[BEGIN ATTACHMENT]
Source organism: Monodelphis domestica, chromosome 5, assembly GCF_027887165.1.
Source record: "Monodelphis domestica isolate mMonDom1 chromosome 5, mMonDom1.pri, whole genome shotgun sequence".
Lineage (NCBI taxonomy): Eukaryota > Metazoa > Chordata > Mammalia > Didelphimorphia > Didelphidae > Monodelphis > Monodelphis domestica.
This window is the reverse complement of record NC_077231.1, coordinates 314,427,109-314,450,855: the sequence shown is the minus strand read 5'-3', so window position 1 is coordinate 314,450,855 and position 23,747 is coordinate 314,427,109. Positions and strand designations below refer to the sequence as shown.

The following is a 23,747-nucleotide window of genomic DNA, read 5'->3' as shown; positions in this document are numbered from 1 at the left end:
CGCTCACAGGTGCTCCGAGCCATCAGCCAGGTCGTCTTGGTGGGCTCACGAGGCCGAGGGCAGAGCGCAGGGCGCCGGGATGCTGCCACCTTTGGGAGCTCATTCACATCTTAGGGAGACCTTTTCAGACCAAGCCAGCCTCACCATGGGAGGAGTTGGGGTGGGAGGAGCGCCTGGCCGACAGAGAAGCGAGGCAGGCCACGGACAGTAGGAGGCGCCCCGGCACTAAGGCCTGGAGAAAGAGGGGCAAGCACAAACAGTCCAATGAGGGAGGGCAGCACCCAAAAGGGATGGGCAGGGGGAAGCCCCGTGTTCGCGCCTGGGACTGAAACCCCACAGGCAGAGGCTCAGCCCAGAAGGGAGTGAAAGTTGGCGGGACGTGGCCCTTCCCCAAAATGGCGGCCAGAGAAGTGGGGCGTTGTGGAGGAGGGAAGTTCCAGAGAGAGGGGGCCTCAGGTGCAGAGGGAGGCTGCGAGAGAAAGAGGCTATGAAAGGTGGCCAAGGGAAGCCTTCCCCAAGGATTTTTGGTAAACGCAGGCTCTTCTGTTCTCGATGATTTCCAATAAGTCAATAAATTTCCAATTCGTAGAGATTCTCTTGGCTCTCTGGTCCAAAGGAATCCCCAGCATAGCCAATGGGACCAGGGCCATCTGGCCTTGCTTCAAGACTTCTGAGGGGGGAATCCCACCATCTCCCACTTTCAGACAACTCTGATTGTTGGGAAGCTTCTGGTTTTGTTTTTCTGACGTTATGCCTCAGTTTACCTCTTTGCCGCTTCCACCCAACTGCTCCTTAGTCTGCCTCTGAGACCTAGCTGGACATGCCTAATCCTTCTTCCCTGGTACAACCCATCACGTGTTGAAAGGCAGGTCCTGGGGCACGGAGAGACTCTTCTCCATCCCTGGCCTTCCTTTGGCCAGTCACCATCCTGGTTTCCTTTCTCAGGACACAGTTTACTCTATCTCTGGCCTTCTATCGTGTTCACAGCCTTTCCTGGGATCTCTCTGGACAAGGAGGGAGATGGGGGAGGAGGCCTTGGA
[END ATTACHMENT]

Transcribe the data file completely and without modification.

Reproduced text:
Source organism: Monodelphis domestica, chromosome 5, assembly GCF_027887165.1.
Source record: "Monodelphis domestica isolate mMonDom1 chromosome 5, mMonDom1.pri, whole genome shotgun sequence".
Lineage (NCBI taxonomy): Eukaryota > Metazoa > Chordata > Mammalia > Didelphimorphia > Didelphidae > Monodelphis > Monodelphis domestica.
This window is the reverse complement of record NC_077231.1, coordinates 314,427,109-314,450,855: the sequence shown is the minus strand read 5'-3', so window position 1 is coordinate 314,450,855 and position 23,747 is coordinate 314,427,109. Positions and strand designations below refer to the sequence as shown.

The following is a 23,747-nucleotide window of genomic DNA, read 5'->3' as shown; positions in this document are numbered from 1 at the left end:
CGCTCACAGGTGCTCCGAGCCATCAGCCAGGTCGTCTTGGTGGGCTCACGAGGCCGAGGGCAGAGCGCAGGGCGCCGGGATGCTGCCACCTTTGGGAGCTCATTCACATCTTAGGGAGACCTTTTCAGACCAAGCCAGCCTCACCATGGGAGGAGTTGGGGTGGGAGGAGCGCCTGGCCGACAGAGAAGCGAGGCAGGCCACGGACAGTAGGAGGCGCCCCGGCACTAAGGCCTGGAGAAAGAGGGGCAAGCACAAACAGTCCAATGAGGGAGGGCAGCACCCAAAAGGGATGGGCAGGGGGAAGCCCCGTGTTCGCGCCTGGGACTGAAACCCCACAGGCAGAGGCTCAGCCCAGAAGGGAGTGAAAGTTGGCGGGACGTGGCCCTTCCCCAAAATGGCGGCCAGAGAAGTGGGGCGTTGTGGAGGAGGGAAGTTCCAGAGAGAGGGGGCCTCAGGTGCAGAGGGAGGCTGCGAGAGAAAGAGGCTATGAAAGGTGGCCAAGGGAAGCCTTCCCCAAGGATTTTTGGTAAACGCAGGCTCTTCTGTTCTCGATGATTTCCAATAAGTCAATAAATTTCCAATTCGTAGAGATTCTCTTGGCTCTCTGGTCCAAAGGAATCCCCAGCATAGCCAATGGGACCAGGGCCATCTGGCCTTGCTTCAAGACTTCTGAGGGGGGAATCCCACCATCTCCCACTTTCAGACAACTCTGATTGTTGGGAAGCTTCTGGTTTTGTTTTTCTGACGTTATGCCTCAGTTTACCTCTTTGCCGCTTCCACCCAACTGCTCCTTAGTCTGCCTCTGAGACCTAGCTGGACATGCCTAATCCTTCTTCCCTGGTACAACCCATCACGTGTTGAAAGGCAGGTCCTGGGGCACGGAGAGACTCTTCTCCATCCCTGGCCTTCCTTTGGCCAGTCACCATCCTGGTTTCCTTTCTCAGGACACAGTTTACTCTATCTCTGGCCTTCTATCGTGTTCACAGCCTTTCCTGGGATCTCTCTGGACAAGGAGGGAGATGGGGGAGGAGGCCTTGGA